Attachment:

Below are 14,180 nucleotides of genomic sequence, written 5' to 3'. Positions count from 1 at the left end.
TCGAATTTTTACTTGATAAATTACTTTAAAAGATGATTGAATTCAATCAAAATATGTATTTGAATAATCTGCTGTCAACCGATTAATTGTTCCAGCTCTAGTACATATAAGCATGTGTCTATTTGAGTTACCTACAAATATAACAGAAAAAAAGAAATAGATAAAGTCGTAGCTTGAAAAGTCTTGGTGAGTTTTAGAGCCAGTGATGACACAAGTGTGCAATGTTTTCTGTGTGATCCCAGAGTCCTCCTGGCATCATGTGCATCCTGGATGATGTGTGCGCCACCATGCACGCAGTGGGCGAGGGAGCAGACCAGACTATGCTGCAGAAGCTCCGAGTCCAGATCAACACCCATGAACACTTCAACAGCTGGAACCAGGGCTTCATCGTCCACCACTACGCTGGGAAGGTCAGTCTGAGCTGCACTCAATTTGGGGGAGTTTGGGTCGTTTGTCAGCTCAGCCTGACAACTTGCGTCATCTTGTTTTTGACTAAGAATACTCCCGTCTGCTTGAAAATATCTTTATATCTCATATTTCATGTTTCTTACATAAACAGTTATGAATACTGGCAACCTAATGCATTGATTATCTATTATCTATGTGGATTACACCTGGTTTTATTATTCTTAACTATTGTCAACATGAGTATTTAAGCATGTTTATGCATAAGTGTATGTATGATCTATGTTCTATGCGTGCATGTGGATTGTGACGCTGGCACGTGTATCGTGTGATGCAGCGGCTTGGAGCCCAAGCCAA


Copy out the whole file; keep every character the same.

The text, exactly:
Below are 14,180 nucleotides of genomic sequence, written 5' to 3'. Positions count from 1 at the left end.
TCGAATTTTTACTTGATAAATTACTTTAAAAGATGATTGAATTCAATCAAAATATGTATTTGAATAATCTGCTGTCAACCGATTAATTGTTCCAGCTCTAGTACATATAAGCATGTGTCTATTTGAGTTACCTACAAATATAACAGAAAAAAAGAAATAGATAAAGTCGTAGCTTGAAAAGTCTTGGTGAGTTTTAGAGCCAGTGATGACACAAGTGTGCAATGTTTTCTGTGTGATCCCAGAGTCCTCCTGGCATCATGTGCATCCTGGATGATGTGTGCGCCACCATGCACGCAGTGGGCGAGGGAGCAGACCAGACTATGCTGCAGAAGCTCCGAGTCCAGATCAACACCCATGAACACTTCAACAGCTGGAACCAGGGCTTCATCGTCCACCACTACGCTGGGAAGGTCAGTCTGAGCTGCACTCAATTTGGGGGAGTTTGGGTCGTTTGTCAGCTCAGCCTGACAACTTGCGTCATCTTGTTTTTGACTAAGAATACTCCCGTCTGCTTGAAAATATCTTTATATCTCATATTTCATGTTTCTTACATAAACAGTTATGAATACTGGCAACCTAATGCATTGATTATCTATTATCTATGTGGATTACACCTGGTTTTATTATTCTTAACTATTGTCAACATGAGTATTTAAGCATGTTTATGCATAAGTGTATGTATGATCTATGTTCTATGCGTGCATGTGGATTGTGACGCTGGCACGTGTATCGTGTGATGCAGCGGCTTGGAGCCCAAGCCAA